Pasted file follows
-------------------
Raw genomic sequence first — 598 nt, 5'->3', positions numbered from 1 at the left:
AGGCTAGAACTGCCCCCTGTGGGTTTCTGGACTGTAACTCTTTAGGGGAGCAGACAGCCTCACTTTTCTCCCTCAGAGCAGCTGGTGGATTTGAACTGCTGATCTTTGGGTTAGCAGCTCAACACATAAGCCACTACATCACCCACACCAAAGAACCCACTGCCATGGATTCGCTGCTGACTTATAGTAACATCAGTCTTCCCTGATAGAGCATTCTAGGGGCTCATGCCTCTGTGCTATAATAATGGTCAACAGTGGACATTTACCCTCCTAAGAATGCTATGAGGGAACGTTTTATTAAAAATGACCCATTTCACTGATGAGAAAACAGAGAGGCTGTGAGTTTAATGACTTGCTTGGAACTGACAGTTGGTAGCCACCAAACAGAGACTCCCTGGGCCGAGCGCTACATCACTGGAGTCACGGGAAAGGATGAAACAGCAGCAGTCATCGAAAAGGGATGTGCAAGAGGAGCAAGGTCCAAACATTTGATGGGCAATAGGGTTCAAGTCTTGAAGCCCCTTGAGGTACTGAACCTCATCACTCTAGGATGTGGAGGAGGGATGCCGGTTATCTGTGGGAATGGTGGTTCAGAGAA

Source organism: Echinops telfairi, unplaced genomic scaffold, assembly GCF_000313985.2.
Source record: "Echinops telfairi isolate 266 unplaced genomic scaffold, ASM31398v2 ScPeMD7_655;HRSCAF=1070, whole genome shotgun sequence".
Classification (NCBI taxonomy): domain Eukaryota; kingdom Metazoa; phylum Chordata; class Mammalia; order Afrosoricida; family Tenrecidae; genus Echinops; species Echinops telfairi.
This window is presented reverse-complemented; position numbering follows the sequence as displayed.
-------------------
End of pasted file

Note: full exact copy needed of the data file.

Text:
Raw genomic sequence first — 598 nt, 5'->3', positions numbered from 1 at the left:
AGGCTAGAACTGCCCCCTGTGGGTTTCTGGACTGTAACTCTTTAGGGGAGCAGACAGCCTCACTTTTCTCCCTCAGAGCAGCTGGTGGATTTGAACTGCTGATCTTTGGGTTAGCAGCTCAACACATAAGCCACTACATCACCCACACCAAAGAACCCACTGCCATGGATTCGCTGCTGACTTATAGTAACATCAGTCTTCCCTGATAGAGCATTCTAGGGGCTCATGCCTCTGTGCTATAATAATGGTCAACAGTGGACATTTACCCTCCTAAGAATGCTATGAGGGAACGTTTTATTAAAAATGACCCATTTCACTGATGAGAAAACAGAGAGGCTGTGAGTTTAATGACTTGCTTGGAACTGACAGTTGGTAGCCACCAAACAGAGACTCCCTGGGCCGAGCGCTACATCACTGGAGTCACGGGAAAGGATGAAACAGCAGCAGTCATCGAAAAGGGATGTGCAAGAGGAGCAAGGTCCAAACATTTGATGGGCAATAGGGTTCAAGTCTTGAAGCCCCTTGAGGTACTGAACCTCATCACTCTAGGATGTGGAGGAGGGATGCCGGTTATCTGTGGGAATGGTGGTTCAGAGAA

Source organism: Echinops telfairi, unplaced genomic scaffold, assembly GCF_000313985.2.
Source record: "Echinops telfairi isolate 266 unplaced genomic scaffold, ASM31398v2 ScPeMD7_655;HRSCAF=1070, whole genome shotgun sequence".
Classification (NCBI taxonomy): domain Eukaryota; kingdom Metazoa; phylum Chordata; class Mammalia; order Afrosoricida; family Tenrecidae; genus Echinops; species Echinops telfairi.
This window is presented reverse-complemented; position numbering follows the sequence as displayed.